SOUL HAPPY. Avan Jogia discusses art, essential happiness and his upcoming feature film “Paper Year”
Outfit by 3.1 Phillip Lim
First coming to prominence in the 2006 biographical film “A Girl Like Me: The Gwen Araujo Story,” Avan Jogia has since appeared in a wide variety of genres, while also plunging headfirst into activism and also directing. Still, for Jogia, creativity and happiness go far beyond film and Hollywood.
Miss Tiger: I bet you didn’t think we’d begin this interview with chatting about your Instagram, but I love your account! The posts are thought provoking and organized in a curated, thematic presentation. It’s as if it’s a triptych of your cosmic consciousness.
Avan Jogia: I’m rather particular and I like expressions that are like-minded in some sort of way. Whether it’s what you’re wearing, the movies you make or what’s on your Instagram, it should feel congruent. I love aesthetics and style. The reason I post in a series of three is that it captures a feeling and it seems like a mini movie to me. I just can’t take pictures of my lunch!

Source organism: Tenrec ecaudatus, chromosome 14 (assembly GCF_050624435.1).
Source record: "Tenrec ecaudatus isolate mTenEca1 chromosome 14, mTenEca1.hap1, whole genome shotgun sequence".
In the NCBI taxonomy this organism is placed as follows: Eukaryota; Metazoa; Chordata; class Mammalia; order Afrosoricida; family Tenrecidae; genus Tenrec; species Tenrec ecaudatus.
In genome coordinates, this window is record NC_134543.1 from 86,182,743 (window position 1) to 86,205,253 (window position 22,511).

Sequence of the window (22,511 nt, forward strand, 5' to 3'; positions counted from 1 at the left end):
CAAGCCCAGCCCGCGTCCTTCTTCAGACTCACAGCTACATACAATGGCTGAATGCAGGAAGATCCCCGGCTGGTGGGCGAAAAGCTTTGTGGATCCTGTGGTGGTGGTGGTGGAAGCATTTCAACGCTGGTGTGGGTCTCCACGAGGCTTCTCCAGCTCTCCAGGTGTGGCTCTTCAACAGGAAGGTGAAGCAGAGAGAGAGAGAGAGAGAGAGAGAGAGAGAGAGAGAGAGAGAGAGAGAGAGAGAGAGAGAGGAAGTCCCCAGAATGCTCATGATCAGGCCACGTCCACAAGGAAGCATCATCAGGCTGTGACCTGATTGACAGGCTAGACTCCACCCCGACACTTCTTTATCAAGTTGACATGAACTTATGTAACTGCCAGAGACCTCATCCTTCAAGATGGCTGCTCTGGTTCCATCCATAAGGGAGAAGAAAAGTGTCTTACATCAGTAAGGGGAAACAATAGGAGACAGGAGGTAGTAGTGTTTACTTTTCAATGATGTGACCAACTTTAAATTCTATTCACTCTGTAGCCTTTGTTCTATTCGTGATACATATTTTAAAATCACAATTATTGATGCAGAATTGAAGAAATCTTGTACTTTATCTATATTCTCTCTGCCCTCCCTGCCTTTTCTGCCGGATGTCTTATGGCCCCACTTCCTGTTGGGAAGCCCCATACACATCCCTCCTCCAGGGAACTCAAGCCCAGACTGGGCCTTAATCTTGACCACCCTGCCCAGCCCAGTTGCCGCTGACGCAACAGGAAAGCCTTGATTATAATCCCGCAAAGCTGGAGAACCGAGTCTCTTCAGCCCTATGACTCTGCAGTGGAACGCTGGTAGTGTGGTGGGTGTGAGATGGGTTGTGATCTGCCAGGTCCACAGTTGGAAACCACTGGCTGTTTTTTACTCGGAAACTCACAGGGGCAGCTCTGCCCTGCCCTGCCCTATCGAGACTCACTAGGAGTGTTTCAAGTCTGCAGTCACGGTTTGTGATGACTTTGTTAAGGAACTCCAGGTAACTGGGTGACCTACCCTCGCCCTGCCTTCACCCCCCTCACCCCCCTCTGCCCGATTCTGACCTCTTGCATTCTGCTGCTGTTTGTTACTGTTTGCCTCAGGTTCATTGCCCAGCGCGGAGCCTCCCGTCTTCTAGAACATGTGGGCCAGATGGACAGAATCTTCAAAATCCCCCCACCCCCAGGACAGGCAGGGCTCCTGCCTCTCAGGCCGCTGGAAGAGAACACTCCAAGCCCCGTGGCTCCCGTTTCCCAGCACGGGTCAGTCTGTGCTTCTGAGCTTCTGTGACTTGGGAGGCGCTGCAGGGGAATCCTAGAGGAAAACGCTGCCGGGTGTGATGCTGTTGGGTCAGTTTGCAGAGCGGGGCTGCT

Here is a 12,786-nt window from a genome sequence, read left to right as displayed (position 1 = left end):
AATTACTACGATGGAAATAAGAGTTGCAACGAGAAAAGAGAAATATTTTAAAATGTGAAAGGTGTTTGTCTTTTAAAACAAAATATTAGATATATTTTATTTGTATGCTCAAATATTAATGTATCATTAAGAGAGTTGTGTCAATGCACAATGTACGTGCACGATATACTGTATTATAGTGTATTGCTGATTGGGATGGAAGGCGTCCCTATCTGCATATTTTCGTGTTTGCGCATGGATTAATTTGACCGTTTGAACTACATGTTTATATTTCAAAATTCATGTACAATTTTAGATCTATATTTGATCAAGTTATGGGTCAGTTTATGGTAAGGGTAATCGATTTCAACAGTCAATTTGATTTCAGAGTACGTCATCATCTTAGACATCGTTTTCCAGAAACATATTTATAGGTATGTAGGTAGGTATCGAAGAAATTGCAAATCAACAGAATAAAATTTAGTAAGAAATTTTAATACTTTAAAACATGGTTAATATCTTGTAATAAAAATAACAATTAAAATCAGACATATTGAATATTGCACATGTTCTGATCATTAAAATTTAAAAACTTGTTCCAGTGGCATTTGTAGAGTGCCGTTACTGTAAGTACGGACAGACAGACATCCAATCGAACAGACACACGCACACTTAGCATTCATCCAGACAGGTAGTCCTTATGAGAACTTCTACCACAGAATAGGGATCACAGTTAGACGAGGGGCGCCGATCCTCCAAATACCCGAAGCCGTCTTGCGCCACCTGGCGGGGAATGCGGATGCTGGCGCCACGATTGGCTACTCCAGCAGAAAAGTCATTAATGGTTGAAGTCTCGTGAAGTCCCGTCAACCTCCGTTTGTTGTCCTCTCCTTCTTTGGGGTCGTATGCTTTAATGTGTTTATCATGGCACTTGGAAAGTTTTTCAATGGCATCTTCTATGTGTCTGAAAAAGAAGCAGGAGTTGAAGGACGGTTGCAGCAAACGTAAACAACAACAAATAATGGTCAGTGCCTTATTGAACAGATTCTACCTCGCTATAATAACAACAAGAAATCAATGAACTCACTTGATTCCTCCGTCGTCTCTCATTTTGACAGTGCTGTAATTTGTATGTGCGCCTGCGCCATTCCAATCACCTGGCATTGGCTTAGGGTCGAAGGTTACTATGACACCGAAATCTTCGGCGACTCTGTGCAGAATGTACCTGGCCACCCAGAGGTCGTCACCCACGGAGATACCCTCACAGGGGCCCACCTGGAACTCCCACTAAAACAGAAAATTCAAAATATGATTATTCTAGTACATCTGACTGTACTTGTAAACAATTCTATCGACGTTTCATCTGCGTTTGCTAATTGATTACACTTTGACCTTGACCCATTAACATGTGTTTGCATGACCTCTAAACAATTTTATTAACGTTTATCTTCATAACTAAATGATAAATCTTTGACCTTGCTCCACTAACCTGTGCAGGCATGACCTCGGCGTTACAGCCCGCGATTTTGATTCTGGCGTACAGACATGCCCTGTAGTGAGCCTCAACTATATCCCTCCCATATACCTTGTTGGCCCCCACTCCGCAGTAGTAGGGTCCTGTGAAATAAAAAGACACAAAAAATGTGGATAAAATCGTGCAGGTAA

Outfit by Givenchy
Miss Tiger: And thank you for that … and for refraining from posting pics of your Starbucks order.
Avan Jogia: Posts can get kind of messy and expressions of self should be clean!
Miss Tiger: How does an insightful method such as your visual posts parlay into the projects you direct?
Avan Jogia: As a director, I’m incredibly visual. It carries over to my directing in regards to having the ability to tell a story with a visual shorthand that increases both the audience’s awareness of the plot and increases the subversive nature of a subplot. For example, in Kubrick’s film “The Shining,” his work with Native American prints and numerology are placed in the background of the film. These visuals can be unpacked in many ways by the audience … especially if you’re a complete film nerd. It’s important to put a lot of thought into what a visual conveys to the audience about a story.
Outfit by Hugo Boss
Miss Tiger: Storytelling is intimate and the art of storytelling in itself is a shared experience familiar to all of us. What are some of the ways that storytelling from the perspective of a director differs from the perspective of storytelling by an actor?
Avan Jogia: There’s the mechanization aspect to any film and then there is the emotional side to it. Directing is pragmatically different in that you’re given an opportunity and ability to have your DNA and fingerprint on every aspect of the film making process. Whereas as an actor, I like to stay away from the process and just get myself into the landscape of the character. My focus is on achieving the artistic goals of the scene and role.